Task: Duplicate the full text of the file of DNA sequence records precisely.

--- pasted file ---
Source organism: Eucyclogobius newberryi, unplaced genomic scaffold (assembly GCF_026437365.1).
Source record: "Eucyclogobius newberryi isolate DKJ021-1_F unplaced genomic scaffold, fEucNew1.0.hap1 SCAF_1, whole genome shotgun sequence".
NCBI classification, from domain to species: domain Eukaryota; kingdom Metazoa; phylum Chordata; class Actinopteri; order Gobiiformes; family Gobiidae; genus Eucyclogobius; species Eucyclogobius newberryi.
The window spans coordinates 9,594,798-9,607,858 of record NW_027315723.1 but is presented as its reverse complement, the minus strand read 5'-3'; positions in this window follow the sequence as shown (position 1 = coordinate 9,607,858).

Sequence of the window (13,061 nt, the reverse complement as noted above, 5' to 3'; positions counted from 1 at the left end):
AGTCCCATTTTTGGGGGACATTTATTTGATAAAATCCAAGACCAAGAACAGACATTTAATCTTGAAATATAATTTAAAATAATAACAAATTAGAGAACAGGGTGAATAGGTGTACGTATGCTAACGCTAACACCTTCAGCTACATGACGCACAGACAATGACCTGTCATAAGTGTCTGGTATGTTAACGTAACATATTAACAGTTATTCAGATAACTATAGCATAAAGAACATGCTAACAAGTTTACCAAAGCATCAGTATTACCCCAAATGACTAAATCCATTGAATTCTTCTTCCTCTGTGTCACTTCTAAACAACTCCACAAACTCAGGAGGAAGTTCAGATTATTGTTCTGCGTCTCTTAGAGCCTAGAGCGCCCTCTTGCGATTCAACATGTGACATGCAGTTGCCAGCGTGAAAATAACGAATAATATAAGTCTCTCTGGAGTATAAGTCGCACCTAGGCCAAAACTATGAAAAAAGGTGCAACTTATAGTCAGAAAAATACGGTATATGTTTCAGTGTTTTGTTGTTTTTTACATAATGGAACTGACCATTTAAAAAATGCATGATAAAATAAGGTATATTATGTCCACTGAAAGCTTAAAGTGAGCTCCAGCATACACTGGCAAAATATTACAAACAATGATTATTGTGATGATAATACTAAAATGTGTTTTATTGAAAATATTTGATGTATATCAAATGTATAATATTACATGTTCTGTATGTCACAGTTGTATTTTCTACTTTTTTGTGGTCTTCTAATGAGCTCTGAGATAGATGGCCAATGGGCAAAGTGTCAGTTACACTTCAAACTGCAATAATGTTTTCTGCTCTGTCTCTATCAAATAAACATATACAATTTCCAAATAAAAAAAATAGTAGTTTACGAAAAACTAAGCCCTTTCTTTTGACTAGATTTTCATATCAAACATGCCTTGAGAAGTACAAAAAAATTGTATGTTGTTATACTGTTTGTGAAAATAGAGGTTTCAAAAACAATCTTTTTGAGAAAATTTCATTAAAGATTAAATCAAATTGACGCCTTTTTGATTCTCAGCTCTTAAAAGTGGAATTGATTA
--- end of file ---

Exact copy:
Source organism: Eucyclogobius newberryi, unplaced genomic scaffold (assembly GCF_026437365.1).
Source record: "Eucyclogobius newberryi isolate DKJ021-1_F unplaced genomic scaffold, fEucNew1.0.hap1 SCAF_1, whole genome shotgun sequence".
NCBI classification, from domain to species: domain Eukaryota; kingdom Metazoa; phylum Chordata; class Actinopteri; order Gobiiformes; family Gobiidae; genus Eucyclogobius; species Eucyclogobius newberryi.
The window spans coordinates 9,594,798-9,607,858 of record NW_027315723.1 but is presented as its reverse complement, the minus strand read 5'-3'; positions in this window follow the sequence as shown (position 1 = coordinate 9,607,858).

Sequence of the window (13,061 nt, the reverse complement as noted above, 5' to 3'; positions counted from 1 at the left end):
AGTCCCATTTTTGGGGGACATTTATTTGATAAAATCCAAGACCAAGAACAGACATTTAATCTTGAAATATAATTTAAAATAATAACAAATTAGAGAACAGGGTGAATAGGTGTACGTATGCTAACGCTAACACCTTCAGCTACATGACGCACAGACAATGACCTGTCATAAGTGTCTGGTATGTTAACGTAACATATTAACAGTTATTCAGATAACTATAGCATAAAGAACATGCTAACAAGTTTACCAAAGCATCAGTATTACCCCAAATGACTAAATCCATTGAATTCTTCTTCCTCTGTGTCACTTCTAAACAACTCCACAAACTCAGGAGGAAGTTCAGATTATTGTTCTGCGTCTCTTAGAGCCTAGAGCGCCCTCTTGCGATTCAACATGTGACATGCAGTTGCCAGCGTGAAAATAACGAATAATATAAGTCTCTCTGGAGTATAAGTCGCACCTAGGCCAAAACTATGAAAAAAGGTGCAACTTATAGTCAGAAAAATACGGTATATGTTTCAGTGTTTTGTTGTTTTTTACATAATGGAACTGACCATTTAAAAAATGCATGATAAAATAAGGTATATTATGTCCACTGAAAGCTTAAAGTGAGCTCCAGCATACACTGGCAAAATATTACAAACAATGATTATTGTGATGATAATACTAAAATGTGTTTTATTGAAAATATTTGATGTATATCAAATGTATAATATTACATGTTCTGTATGTCACAGTTGTATTTTCTACTTTTTTGTGGTCTTCTAATGAGCTCTGAGATAGATGGCCAATGGGCAAAGTGTCAGTTACACTTCAAACTGCAATAATGTTTTCTGCTCTGTCTCTATCAAATAAACATATACAATTTCCAAATAAAAAAAATAGTAGTTTACGAAAAACTAAGCCCTTTCTTTTGACTAGATTTTCATATCAAACATGCCTTGAGAAGTACAAAAAAATTGTATGTTGTTATACTGTTTGTGAAAATAGAGGTTTCAAAAACAATCTTTTTGAGAAAATTTCATTAAAGATTAAATCAAATTGACGCCTTTTTGATTCTCAGCTCTTAAAAGTGGAATTGATTA